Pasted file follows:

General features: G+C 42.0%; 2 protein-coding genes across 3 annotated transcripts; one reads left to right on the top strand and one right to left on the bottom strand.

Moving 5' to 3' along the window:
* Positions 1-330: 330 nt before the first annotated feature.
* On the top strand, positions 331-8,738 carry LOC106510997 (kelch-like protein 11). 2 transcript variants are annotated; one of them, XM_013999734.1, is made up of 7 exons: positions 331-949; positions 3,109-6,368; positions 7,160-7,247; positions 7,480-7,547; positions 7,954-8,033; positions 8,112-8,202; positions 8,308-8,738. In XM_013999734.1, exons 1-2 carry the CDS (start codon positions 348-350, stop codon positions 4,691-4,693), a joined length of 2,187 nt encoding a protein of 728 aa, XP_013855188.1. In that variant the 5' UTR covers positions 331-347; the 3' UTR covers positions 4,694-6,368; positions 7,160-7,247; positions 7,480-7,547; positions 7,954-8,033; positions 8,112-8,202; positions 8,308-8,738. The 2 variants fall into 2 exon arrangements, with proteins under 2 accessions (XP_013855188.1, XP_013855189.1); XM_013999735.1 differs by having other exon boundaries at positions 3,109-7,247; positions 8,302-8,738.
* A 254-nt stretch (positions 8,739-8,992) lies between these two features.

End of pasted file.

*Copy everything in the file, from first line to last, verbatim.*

General features: G+C 42.0%; 2 protein-coding genes across 3 annotated transcripts; one reads left to right on the top strand and one right to left on the bottom strand.

Moving 5' to 3' along the window:
* Positions 1-330: 330 nt before the first annotated feature.
* On the top strand, positions 331-8,738 carry LOC106510997 (kelch-like protein 11). 2 transcript variants are annotated; one of them, XM_013999734.1, is made up of 7 exons: positions 331-949; positions 3,109-6,368; positions 7,160-7,247; positions 7,480-7,547; positions 7,954-8,033; positions 8,112-8,202; positions 8,308-8,738. In XM_013999734.1, exons 1-2 carry the CDS (start codon positions 348-350, stop codon positions 4,691-4,693), a joined length of 2,187 nt encoding a protein of 728 aa, XP_013855188.1. In that variant the 5' UTR covers positions 331-347; the 3' UTR covers positions 4,694-6,368; positions 7,160-7,247; positions 7,480-7,547; positions 7,954-8,033; positions 8,112-8,202; positions 8,308-8,738. The 2 variants fall into 2 exon arrangements, with proteins under 2 accessions (XP_013855188.1, XP_013855189.1); XM_013999735.1 differs by having other exon boundaries at positions 3,109-7,247; positions 8,302-8,738.
* A 254-nt stretch (positions 8,739-8,992) lies between these two features.